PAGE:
Knife Fighting 101: Weak-Hand Deployment Part 4
This goes without say, but weak-hand development cannot be underestimated or ignored. The final part in the series is a summary of what we’ve learned from parts one, two and three. If you fail to develop the fine motor skills in the weak hand your attacker is on a level playing field, which should never be the case. Our goal is to turn the table in our favor every chance we get.
I could only further expound or build on the fact that individuals must learn to shoot the primary weapon, your firearm, with their weak hand because if something should go down or happen to your dominant hand you have a backup.
We’ve discussed the idea of two is one and one is none. This is the driving force behind this entire mindset in self defense or in a self-defense application. Well, that is the driving force, but making it out alive is the end goal.
There is no downside, there is no downside to non-dominant training to develop you into maintaining proficiency with your weak hand. You become a more versatile and versatile warrior.
There is a great deal of benefits in gaining different applications. The thoughts that I want leave you with concerning weak-hand development is exactly how I started, which is the idea that you give yourself options. Remember, a little weak-hand training goes a long way to out maneuver your adversary.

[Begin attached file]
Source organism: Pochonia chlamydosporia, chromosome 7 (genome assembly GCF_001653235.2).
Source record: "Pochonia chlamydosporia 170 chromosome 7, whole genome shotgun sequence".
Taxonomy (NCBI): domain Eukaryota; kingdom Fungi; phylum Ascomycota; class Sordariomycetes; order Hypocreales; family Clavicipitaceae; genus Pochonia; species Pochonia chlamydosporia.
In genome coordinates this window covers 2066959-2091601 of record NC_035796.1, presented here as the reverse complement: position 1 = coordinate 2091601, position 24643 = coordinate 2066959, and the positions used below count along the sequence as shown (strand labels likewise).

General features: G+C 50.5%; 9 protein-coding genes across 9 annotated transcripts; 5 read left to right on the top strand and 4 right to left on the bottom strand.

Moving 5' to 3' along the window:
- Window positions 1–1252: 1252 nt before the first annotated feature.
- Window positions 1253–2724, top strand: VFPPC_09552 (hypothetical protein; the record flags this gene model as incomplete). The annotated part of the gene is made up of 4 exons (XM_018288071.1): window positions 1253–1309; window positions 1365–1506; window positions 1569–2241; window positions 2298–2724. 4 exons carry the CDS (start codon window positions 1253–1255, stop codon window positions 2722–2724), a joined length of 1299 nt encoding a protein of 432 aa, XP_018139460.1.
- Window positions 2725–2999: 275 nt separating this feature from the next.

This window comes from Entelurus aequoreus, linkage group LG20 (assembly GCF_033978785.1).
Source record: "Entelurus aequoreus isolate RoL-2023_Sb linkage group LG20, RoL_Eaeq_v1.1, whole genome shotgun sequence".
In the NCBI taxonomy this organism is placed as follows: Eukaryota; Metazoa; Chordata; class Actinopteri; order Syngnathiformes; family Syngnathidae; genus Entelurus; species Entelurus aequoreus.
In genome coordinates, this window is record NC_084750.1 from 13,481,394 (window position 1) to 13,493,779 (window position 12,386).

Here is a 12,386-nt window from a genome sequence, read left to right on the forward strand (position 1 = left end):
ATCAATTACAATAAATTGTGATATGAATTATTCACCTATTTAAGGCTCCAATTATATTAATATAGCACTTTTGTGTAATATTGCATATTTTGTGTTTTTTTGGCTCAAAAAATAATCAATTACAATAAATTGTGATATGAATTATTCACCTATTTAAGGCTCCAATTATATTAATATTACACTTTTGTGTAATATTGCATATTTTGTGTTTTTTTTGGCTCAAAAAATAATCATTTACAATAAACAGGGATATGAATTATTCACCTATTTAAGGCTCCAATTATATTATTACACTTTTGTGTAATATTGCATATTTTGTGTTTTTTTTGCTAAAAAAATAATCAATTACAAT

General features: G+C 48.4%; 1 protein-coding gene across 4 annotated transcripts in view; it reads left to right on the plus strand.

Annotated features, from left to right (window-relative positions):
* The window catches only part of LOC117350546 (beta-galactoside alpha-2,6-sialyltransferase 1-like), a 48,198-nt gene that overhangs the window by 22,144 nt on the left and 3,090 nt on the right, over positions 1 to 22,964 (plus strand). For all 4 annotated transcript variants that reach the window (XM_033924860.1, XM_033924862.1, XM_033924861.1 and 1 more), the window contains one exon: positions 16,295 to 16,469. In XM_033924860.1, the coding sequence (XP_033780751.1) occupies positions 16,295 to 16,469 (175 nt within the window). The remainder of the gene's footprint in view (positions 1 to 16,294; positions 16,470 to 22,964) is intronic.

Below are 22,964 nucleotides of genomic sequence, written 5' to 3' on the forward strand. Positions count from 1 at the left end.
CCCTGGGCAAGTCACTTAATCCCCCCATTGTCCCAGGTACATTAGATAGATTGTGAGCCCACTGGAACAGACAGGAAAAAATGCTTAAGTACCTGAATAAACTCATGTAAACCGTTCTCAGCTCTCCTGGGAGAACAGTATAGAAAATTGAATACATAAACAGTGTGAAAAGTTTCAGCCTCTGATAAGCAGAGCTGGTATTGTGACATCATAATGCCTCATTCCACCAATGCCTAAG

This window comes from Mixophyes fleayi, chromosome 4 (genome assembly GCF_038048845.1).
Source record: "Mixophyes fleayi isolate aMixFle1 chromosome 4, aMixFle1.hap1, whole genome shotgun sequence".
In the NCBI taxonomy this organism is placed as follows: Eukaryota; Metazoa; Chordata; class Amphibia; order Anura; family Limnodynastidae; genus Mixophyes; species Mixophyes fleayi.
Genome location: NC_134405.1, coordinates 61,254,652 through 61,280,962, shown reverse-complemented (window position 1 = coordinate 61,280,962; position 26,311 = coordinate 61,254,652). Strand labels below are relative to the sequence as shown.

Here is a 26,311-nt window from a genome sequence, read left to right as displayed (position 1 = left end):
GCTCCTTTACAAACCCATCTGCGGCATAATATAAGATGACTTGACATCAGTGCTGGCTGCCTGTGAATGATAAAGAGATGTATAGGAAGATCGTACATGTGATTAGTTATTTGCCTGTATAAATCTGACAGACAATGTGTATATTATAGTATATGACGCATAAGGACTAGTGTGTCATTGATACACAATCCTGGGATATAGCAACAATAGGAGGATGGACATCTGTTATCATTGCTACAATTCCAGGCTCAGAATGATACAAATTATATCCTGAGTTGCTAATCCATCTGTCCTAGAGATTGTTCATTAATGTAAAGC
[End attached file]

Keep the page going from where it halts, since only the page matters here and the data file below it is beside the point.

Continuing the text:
I get asked a bunch where I carry. How you train is where you should carry for your weak-hand deployment. There is no downside whether you decide to carry IWB, in the pocket or carry scout.
Most folks believe and expect what you carry determines the outcome, not so fast. These are also the same individuals that believe that if they add more means that betters their odds. That is their silver bullet. They rely solely on tools to get the job done rather than focus on the training and repetition. No, the reality of the fact is, it’s not the hardware, it’s not where you decide to put your so-called silver bullet.
It’s the software side that makes the difference, that is, it's how often do you train. You know you got your gun, be honest with yourself how often do you put rounds down range? Within your training regimen, you must be at a point where weak-hand deployment is completely natural and free from odd movement.
I can’t speak for a lot of other systems. There is ambidextrous development in Win Chun, Khali, and Silat. A lot of kung fu systems carry that out as well, you know where you just should be as proficient with your weak hand as you do with your strong hand. Most systems promote weak-hand development. So, why would we expect anything different in our training?
With our weak-hand deployment, we attempt to take something that is difficult and turn it into something that is as natural as breathing. ~ Filo
Rob “Filo” Cabrera
Long time martial artist and practitioner, Rob began his journey in the arts at a young age. In his youth, Rob found himself putting a lot of what he learned to the test on the streets. After being given a “fresh start,” Rob began to focus on giving back to society, and gaining more knowledge in different martial art systems. He’s had the honor and opportunity to give back to his community and nation by training military, law enforcement, and citizens. He’s trained in Wing Tsun, Aiki-jūjutsu, MuayThai, Kung Fu, and Western Boxing; however over the past 20 years, Rob has set his focus on the Southeast Asian Martial Arts, Kali and Silat. His primary focus is armed and unarmed combat and self-defense preservation.